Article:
Fed Funds Rate Predictions (May 2007)

The Federal Reserve Bank of Cleveland maintains an implied probability of FOMC meeting outcomes on thier site. This month shows a very high probability — about 97 98.5% — of no change in the Fed Funds rate.

Here’s the chart for the FOMC May meeting:

click for larger chart



The market is now pricing in less than a 5% chance of a cut at the June 28 FOMC meet and greet; August 7th we are looking at less than 20% chance of a cut.

When we look into the Fall, things begion to change: The September 18 meeting is between a 40% – 50% chance of a rate cut.


From the Cleveland fed site:

Options on federal funds futures can be
analyzed to extract public expectations of future Fed actions. The charts below
show what markets believe the most likely outcome of upcoming FOMC meetings will
be. The charts are updated every business day and reflect the most recent data
released by the Chicago Board of
. Probabilities can be estimated with various assumptions, which are
described in detail here and in the readme
worksheet of the downloadable Excel file. The assumptions used to construct each
day’s charts are indicated immediately below the pictures.


Hat tip: Macroblog



Fed Funds Rate Predictions
Economic Research and Data Monetary Policy
The Federal Reserve Bank of Cleveland, May 8, 2007 

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What's been said:

Discussions found on the web:
  1. James Bednar commented on May 9


    Sorry, but I’ve got to ask. What good is it?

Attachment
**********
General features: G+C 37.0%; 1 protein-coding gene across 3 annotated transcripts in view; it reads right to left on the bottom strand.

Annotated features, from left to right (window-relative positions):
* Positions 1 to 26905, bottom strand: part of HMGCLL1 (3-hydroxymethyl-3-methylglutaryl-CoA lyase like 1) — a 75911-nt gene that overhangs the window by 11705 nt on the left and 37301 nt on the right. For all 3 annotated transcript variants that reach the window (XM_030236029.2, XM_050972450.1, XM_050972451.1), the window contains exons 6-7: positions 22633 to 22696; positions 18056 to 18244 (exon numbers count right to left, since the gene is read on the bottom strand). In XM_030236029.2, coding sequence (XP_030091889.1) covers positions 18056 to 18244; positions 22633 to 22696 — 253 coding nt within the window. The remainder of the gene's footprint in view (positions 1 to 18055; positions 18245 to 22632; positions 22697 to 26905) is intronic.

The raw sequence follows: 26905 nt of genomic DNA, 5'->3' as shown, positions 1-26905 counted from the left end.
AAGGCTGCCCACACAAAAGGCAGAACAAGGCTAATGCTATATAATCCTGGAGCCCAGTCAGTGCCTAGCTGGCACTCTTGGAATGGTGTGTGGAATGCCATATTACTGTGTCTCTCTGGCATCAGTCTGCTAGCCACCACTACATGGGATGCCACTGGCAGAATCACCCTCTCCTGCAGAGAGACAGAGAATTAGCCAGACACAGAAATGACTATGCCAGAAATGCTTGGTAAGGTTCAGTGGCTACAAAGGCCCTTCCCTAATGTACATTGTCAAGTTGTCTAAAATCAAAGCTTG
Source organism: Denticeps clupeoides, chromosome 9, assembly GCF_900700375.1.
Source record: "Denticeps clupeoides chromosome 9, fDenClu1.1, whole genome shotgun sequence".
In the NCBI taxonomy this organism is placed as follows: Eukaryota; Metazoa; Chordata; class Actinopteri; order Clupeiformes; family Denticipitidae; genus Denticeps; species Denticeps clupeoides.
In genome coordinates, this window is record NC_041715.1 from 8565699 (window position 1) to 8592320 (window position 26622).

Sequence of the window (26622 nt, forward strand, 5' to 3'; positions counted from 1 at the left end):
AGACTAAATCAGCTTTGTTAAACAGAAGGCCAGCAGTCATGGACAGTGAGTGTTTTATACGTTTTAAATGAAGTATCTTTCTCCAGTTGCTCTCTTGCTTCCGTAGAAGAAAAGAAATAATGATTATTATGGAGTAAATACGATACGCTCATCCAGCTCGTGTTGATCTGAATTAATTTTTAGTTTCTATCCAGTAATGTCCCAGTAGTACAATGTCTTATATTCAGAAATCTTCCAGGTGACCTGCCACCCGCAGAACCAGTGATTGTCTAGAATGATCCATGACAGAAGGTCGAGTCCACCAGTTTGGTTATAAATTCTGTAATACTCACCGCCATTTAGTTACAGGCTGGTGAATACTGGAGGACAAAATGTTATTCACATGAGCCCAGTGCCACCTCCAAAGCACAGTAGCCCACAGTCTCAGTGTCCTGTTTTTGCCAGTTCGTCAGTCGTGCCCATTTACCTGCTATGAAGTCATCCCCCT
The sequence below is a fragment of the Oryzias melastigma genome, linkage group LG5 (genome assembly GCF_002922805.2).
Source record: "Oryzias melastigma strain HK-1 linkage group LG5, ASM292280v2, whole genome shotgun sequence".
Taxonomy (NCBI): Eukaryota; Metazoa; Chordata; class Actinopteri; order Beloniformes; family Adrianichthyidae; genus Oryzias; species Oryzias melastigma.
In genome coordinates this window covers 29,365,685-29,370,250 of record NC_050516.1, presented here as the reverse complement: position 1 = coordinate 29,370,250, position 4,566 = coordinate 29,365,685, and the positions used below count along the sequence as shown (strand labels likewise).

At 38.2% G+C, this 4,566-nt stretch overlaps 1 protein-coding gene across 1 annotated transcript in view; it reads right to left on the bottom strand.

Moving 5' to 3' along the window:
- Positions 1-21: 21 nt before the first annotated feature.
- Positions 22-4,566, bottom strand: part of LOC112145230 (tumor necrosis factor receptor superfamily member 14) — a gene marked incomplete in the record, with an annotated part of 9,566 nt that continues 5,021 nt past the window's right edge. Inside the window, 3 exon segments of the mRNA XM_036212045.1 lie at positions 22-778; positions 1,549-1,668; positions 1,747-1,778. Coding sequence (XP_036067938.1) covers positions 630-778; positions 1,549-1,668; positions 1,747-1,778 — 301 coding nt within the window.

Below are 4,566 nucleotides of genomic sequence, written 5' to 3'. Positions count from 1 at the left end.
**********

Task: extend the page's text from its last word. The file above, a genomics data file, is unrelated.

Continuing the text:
Maybe I’m reading this thing wrong, but it seems to be telling me it’s generally a poor predictor of the fed funds rate for anything other than a few weeks out.

    Look at the December 18th datapoint, roughly a 28% chance of a cut, only a 41-42% chance they’ll stand pat. I wish I had saved some of the older predictions, I’m sure they were likely much more pessimistic about the May meeting.

    Has the economy improved so markedly since December as to warrant such a change? Or is the Fed Funds Futures market just a bunch of pessimistic bears?


  2. Ross commented on May 9

    The Fed follows the markets not the other way around. Fed funds rate is only used to allow banks to set stupid prime rates. It’s all a game folks. Gov stats have been rigged since FDR but not so patently blatant as today. Inflation was over estimated in the 70’s 80’s and is now about 3% below reality. I recommend to you Herman Kahn’s book “The Coming Boom” circa 1981..Crafty old fat man, wasn’t he?

  3. Winston Munn commented on May 9

    Like it really matters in the long run what the Fed does – the Fed is a follower, not the leader it pretends to be.

  4. Tom K commented on May 9

    Fed Futures have been wrong for months now, back in Early December it was a lock for a rate cut in January, Nope. And also in January for a cut by May and again Nope. Bonds are being just as irrational as Stocks are. They are getting and have been way ahead of themselves, infact had they not been so bullish, i believe what they wanted all along may have happended, but by being so bullish they have allowed rates to stay low and have allowed a slower decent in housing then if they had not been so bullish.

  5. fatMary commented on May 9

    Remember that the Fed is a private institution that is in business to make money for its shareholders. It is neither federal nor does it hold reserves.

  6. Greg0658 commented on May 9

    fatMary reminds – Fed is a private institution.

    Thanks – I guess I knew that in the back of my noggin – but file it out of consciousness.

    A friend of a friend is selling silver certificates. I don’t think they sell like gasoline gallons in FedResDollars, and I get it again.

    So when North Korea counterfeits US dollars with a gravure press they bought somewhere in the EU – who is responsible for correcting this infraction and by what means, courts or military?

    I guess I agree the Fed is the official authorized supplier of US$ and we need to halt counterfeits. Much like NBA t-shirts.

    I guess another of those Parker Brothers Monopoly boardgame idiosyncrasies.

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